Mary Haverstick, a filmmaker, never expected to delve into the infamous assassination of John F Kennedy. Her initial plan was to create a documentary about the 13 women who attempted to join NASA’s astronaut training program in 1960 but were rejected.
However, as she spent more time with pilot and Nobel Prize nominee Jerrie Cobb, the subject of her film, Haverstick began to suspect that there was more to Cobb’s story than met the eye. Her suspicions were piqued by a Department of Defense official who warned her that the documents given to her by Cobb were classified.
This set off a decade-long quest for the truth, leading Haverstick into the murky world of JFK’s murder and Cobb’s possible involvement as an undercover CIA agent.
Instead of a film, Haverstick ended up writing a book titled “A Woman I Know: Female Spies, Double Identities, and a New Story of the Kennedy Assassination.” In her book, Haverstick reveals Cobb to be a far more complex and remarkable character than anyone had realized. She believes that Cobb may have been the second shooter in JFK’s assassination, possibly working as a getaway pilot for Lee Harvey Oswald.
Haverstick also suspects that Cobb may have been the enigmatic Babushka Lady, a woman caught on film during the assassination who then disappeared, taking vital footage with her. Haverstick’s book delves into the shadowy world of Cold War espionage, involving figures like Khrushchev, Castro, the Mafia, the CIA, and even Nazi rocket scientists.
Speaking to The Telegraph, Haverstick explains that before meeting Cobb, she hadn’t given much thought to the JFK assassination and the conspiracy theories surrounding it. However, her research led her to another woman named June Cobb, who appeared in declassified CIA files as a secret agent in Castro’s Cuba. Haverstick found numerous similarities between June Cobb and Jerrie Cobb, leading her to believe that they were either the same person or had been swapping identities.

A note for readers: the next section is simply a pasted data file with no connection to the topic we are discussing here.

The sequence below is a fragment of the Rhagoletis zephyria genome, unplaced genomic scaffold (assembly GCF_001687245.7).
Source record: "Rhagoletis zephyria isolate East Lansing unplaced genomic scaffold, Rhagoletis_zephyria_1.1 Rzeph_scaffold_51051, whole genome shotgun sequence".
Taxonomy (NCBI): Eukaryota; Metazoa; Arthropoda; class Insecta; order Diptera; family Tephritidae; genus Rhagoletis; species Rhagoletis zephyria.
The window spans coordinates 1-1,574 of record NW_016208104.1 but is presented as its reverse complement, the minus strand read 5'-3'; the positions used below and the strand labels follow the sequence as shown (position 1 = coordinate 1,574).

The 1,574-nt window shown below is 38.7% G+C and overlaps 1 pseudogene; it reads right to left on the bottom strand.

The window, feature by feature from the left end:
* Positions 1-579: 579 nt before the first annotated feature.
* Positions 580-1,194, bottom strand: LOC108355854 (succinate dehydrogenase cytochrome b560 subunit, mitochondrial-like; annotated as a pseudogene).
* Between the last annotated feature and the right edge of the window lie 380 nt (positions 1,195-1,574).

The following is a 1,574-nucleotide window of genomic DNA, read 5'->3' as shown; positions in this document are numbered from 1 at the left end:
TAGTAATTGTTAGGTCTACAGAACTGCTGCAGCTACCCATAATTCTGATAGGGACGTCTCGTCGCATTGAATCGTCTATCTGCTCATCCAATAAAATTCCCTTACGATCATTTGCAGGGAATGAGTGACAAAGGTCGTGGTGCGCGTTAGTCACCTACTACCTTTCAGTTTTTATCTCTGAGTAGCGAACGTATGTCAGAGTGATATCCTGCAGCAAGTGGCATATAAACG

Investigating further, Haverstick discovered a witness account of a small twin-engined plane, similar to the one Cobb flew, parked for hours at a private airport in Dallas on the day of the assassination. When she confronted Cobb about this, Cobb became emotional and admitted that it had been her at the airport but claimed she was there on assignment for Life magazine. Haverstick found this explanation highly dubious and began to suspect Jerrie Cobb’s involvement went beyond mere getaway pilot duties.
Haverstick’s book even suggests that Cobb may have been a CIA agent with the codename QJWIN, responsible for recruiting assassins. She emphasizes that her book does not provide definitive answers but instead presents the evidence for readers to draw their own conclusions.
Haverstick believes that the Kennedy assassination continues to captivate our attention because it has profound implications for our understanding of politics and government. She argues that the rapid dismissal of conspiracy theories following Kennedy’s death has planted a seed of distrust, affecting our attitudes towards authority.
Despite publishing this explosive book, Haverstick admits that the process was not easy for her. She developed a close relationship with Jerrie Cobb over the course of 10 years, considering her a friend. However, she also felt that Cobb was unknowable at her core and had a disconnect when it came to empathy.
In the end, Cobb didn’t confess or leave any smoking gun evidence behind. Haverstick concludes that Cobb remains an enigma, leaving readers to grapple with the truth for themselves.